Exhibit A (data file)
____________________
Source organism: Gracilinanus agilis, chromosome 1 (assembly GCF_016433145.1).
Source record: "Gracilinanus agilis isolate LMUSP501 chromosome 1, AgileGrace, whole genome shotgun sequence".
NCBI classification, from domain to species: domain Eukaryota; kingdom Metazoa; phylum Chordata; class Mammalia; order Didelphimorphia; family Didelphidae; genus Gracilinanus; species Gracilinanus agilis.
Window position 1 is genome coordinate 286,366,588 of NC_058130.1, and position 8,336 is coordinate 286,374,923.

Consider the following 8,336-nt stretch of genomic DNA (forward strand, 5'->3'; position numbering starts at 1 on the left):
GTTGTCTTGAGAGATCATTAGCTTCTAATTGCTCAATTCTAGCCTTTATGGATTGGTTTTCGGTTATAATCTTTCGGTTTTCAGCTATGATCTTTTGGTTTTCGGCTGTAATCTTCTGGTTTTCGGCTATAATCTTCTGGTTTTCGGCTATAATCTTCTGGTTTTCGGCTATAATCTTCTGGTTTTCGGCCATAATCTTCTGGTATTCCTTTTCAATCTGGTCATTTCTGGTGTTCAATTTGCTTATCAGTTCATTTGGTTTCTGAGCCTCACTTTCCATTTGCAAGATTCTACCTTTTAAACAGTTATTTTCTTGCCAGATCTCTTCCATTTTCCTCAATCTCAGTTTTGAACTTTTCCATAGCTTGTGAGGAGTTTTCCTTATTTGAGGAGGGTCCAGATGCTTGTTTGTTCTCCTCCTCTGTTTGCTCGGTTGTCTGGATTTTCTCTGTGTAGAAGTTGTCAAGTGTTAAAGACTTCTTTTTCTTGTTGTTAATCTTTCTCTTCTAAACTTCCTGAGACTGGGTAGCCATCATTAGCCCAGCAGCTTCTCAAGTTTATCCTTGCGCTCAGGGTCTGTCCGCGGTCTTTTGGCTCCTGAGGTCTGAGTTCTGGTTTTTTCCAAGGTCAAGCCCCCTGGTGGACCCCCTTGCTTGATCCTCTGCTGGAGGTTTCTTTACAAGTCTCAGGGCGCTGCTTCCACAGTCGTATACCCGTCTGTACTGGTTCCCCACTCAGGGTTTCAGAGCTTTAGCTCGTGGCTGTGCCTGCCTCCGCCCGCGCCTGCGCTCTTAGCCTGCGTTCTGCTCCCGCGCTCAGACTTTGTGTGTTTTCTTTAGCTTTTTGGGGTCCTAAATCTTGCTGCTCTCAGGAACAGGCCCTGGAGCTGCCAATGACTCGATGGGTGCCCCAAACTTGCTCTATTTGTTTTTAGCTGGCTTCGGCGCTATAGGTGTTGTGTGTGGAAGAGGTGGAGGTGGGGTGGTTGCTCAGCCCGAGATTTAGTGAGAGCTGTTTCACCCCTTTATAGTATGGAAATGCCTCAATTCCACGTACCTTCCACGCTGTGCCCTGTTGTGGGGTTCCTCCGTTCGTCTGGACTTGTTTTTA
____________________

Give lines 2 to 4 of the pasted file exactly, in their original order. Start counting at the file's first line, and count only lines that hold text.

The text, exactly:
Source record: "Gracilinanus agilis isolate LMUSP501 chromosome 1, AgileGrace, whole genome shotgun sequence".
NCBI classification, from domain to species: domain Eukaryota; kingdom Metazoa; phylum Chordata; class Mammalia; order Didelphimorphia; family Didelphidae; genus Gracilinanus; species Gracilinanus agilis.
Window position 1 is genome coordinate 286,366,588 of NC_058130.1, and position 8,336 is coordinate 286,374,923.